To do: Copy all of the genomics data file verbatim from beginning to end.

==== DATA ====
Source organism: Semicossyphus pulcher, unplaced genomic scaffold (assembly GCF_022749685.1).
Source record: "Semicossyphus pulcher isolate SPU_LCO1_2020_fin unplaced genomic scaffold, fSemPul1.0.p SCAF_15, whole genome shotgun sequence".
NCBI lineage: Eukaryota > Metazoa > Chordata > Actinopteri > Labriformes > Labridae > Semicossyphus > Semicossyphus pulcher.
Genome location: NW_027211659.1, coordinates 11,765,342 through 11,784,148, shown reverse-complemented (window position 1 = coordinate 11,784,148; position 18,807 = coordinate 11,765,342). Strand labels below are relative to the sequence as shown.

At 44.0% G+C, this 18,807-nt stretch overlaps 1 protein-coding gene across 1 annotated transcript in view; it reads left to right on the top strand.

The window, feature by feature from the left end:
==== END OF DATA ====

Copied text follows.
Source organism: Semicossyphus pulcher, unplaced genomic scaffold (assembly GCF_022749685.1).
Source record: "Semicossyphus pulcher isolate SPU_LCO1_2020_fin unplaced genomic scaffold, fSemPul1.0.p SCAF_15, whole genome shotgun sequence".
NCBI lineage: Eukaryota > Metazoa > Chordata > Actinopteri > Labriformes > Labridae > Semicossyphus > Semicossyphus pulcher.
Genome location: NW_027211659.1, coordinates 11,765,342 through 11,784,148, shown reverse-complemented (window position 1 = coordinate 11,784,148; position 18,807 = coordinate 11,765,342). Strand labels below are relative to the sequence as shown.

At 44.0% G+C, this 18,807-nt stretch overlaps 1 protein-coding gene across 1 annotated transcript in view; it reads left to right on the top strand.

The window, feature by feature from the left end: